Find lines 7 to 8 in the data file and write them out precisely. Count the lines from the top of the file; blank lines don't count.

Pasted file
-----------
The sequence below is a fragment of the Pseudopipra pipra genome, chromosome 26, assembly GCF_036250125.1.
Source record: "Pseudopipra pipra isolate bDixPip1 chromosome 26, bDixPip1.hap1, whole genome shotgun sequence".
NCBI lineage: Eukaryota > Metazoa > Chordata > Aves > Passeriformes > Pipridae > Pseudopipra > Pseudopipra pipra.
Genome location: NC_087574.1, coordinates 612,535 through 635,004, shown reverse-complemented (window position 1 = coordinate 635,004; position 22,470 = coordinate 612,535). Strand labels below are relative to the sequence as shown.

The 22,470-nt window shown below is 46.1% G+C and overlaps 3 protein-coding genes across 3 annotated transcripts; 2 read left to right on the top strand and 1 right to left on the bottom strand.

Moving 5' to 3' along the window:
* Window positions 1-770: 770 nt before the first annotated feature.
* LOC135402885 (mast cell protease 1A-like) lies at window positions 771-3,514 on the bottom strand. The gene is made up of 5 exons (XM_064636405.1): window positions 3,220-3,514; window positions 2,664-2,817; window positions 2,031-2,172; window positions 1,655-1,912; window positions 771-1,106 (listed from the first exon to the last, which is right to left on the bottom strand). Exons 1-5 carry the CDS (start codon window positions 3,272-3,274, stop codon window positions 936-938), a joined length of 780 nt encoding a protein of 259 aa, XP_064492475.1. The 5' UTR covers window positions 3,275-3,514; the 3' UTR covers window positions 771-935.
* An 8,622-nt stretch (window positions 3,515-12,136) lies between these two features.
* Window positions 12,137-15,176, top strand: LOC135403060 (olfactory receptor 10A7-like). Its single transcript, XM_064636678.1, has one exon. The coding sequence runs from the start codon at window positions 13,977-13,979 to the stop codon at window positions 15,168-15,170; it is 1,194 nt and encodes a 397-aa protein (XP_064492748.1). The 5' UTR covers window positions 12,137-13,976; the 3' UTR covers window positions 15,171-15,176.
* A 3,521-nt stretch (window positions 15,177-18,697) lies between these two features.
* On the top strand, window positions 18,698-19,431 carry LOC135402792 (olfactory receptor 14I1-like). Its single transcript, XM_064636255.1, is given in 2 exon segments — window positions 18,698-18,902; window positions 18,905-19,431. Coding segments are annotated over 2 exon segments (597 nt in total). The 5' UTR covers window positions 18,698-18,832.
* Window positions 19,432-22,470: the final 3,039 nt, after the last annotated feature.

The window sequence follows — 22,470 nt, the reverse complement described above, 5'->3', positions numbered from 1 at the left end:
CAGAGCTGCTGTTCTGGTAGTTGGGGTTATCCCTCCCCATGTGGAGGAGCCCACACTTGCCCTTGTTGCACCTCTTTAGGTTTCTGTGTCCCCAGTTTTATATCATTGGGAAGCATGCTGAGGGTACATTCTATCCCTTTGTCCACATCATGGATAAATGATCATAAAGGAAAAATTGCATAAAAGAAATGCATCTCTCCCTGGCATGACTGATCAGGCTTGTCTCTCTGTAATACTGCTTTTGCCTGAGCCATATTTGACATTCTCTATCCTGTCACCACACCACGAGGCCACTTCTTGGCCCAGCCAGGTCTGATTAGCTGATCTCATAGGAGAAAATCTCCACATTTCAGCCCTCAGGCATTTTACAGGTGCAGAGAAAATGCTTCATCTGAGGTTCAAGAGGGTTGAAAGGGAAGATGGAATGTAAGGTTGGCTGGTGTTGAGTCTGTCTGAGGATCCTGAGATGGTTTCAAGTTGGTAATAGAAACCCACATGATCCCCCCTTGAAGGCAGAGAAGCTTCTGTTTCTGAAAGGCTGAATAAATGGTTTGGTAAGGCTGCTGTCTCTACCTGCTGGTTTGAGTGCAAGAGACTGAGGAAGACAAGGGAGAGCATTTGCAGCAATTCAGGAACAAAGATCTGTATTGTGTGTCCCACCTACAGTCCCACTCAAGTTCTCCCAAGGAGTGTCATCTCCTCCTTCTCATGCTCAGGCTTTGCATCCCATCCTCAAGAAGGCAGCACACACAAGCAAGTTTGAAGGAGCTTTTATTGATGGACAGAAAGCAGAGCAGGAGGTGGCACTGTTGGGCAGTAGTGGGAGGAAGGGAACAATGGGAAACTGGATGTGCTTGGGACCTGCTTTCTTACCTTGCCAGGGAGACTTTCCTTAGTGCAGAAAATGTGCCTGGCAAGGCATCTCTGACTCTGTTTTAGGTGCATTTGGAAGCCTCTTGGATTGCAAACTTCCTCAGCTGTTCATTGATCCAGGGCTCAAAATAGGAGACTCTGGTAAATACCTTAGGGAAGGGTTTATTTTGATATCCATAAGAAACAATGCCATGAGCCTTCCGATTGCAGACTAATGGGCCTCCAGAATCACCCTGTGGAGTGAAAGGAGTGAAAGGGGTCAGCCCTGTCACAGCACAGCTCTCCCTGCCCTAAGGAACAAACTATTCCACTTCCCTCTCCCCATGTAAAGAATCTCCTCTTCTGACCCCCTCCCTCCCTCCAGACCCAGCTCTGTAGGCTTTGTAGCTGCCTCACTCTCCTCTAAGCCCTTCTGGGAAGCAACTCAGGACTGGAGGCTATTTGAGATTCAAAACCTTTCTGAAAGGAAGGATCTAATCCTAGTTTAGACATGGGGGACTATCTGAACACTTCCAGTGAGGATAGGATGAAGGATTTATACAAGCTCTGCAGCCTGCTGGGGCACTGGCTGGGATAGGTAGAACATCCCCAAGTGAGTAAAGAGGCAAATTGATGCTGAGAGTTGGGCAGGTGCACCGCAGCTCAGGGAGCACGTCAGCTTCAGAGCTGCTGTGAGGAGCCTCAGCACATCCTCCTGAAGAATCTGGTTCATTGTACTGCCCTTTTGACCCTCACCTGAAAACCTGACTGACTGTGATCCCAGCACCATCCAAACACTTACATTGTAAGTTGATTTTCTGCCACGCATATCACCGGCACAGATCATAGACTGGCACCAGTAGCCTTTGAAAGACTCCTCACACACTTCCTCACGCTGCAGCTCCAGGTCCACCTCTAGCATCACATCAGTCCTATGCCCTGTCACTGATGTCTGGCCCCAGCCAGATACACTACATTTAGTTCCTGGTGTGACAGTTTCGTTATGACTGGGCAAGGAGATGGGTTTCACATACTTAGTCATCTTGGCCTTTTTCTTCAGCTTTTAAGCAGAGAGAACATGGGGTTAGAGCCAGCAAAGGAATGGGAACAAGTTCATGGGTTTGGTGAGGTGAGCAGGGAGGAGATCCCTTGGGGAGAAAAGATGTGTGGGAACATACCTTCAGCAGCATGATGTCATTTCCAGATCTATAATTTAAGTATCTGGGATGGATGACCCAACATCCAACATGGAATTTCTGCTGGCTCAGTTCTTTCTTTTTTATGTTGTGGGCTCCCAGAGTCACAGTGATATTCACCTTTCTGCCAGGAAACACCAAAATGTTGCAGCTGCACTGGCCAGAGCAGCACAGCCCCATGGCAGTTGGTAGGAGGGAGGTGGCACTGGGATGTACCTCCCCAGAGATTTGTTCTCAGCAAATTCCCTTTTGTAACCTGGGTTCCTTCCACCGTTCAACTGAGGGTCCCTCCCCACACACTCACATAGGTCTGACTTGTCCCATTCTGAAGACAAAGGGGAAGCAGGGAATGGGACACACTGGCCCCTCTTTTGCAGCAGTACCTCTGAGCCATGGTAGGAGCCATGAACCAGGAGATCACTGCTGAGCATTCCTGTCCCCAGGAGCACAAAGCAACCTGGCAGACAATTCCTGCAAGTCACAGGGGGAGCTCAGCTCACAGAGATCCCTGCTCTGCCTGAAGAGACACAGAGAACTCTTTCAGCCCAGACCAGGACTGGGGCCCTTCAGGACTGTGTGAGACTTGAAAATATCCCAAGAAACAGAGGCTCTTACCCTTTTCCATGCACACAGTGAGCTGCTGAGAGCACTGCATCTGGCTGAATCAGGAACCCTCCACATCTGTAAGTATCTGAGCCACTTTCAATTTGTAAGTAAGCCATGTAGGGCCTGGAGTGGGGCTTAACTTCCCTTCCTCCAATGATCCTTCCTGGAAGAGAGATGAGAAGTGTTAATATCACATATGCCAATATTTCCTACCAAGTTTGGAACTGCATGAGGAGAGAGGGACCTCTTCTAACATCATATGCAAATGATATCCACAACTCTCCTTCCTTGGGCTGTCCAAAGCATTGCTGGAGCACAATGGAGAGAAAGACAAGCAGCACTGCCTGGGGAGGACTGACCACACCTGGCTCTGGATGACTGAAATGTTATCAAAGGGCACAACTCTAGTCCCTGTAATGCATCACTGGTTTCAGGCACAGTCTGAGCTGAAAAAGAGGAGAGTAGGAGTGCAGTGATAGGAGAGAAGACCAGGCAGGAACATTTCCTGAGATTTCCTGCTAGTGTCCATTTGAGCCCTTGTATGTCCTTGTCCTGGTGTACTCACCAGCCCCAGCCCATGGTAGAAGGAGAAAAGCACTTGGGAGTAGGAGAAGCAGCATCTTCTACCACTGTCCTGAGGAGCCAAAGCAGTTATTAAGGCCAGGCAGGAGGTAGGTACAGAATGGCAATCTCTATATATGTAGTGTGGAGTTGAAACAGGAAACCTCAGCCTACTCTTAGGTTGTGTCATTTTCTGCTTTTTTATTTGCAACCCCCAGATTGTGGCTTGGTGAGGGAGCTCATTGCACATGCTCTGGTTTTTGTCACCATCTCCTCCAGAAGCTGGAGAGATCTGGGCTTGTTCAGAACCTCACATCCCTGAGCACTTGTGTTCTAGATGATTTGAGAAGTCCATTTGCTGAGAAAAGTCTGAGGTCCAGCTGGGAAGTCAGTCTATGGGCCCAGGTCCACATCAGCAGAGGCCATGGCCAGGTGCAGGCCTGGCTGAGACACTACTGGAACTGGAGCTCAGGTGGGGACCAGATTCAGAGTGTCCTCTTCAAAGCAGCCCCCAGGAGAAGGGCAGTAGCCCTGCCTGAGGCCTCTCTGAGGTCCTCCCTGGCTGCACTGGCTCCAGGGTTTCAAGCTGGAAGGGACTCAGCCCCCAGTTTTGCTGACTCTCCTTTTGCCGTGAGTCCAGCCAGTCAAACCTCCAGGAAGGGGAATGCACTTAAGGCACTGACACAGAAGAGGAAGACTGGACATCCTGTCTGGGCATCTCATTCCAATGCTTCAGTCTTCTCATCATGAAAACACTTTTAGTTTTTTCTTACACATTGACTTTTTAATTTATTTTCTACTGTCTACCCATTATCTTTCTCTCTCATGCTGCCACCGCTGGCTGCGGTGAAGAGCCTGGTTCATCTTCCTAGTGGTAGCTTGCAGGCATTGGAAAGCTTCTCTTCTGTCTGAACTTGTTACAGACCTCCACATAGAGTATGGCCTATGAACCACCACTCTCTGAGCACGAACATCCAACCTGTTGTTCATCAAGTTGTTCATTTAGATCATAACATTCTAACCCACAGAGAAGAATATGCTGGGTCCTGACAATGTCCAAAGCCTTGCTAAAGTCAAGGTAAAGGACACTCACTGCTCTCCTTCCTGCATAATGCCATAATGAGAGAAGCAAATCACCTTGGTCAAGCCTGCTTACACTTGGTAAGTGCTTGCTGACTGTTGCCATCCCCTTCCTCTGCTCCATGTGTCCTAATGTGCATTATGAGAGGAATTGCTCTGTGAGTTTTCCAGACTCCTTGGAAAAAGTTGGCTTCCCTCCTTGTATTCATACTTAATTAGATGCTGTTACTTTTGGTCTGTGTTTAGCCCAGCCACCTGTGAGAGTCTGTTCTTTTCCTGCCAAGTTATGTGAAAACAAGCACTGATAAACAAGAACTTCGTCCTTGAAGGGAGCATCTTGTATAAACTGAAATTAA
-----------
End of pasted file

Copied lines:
* Window positions 1-770: 770 nt before the first annotated feature.
* LOC135402885 (mast cell protease 1A-like) lies at window positions 771-3,514 on the bottom strand. The gene is made up of 5 exons (XM_064636405.1): window positions 3,220-3,514; window positions 2,664-2,817; window positions 2,031-2,172; window positions 1,655-1,912; window positions 771-1,106 (listed from the first exon to the last, which is right to left on the bottom strand). Exons 1-5 carry the CDS (start codon window positions 3,272-3,274, stop codon window positions 936-938), a joined length of 780 nt encoding a protein of 259 aa, XP_064492475.1. The 5' UTR covers window positions 3,275-3,514; the 3' UTR covers window positions 771-935.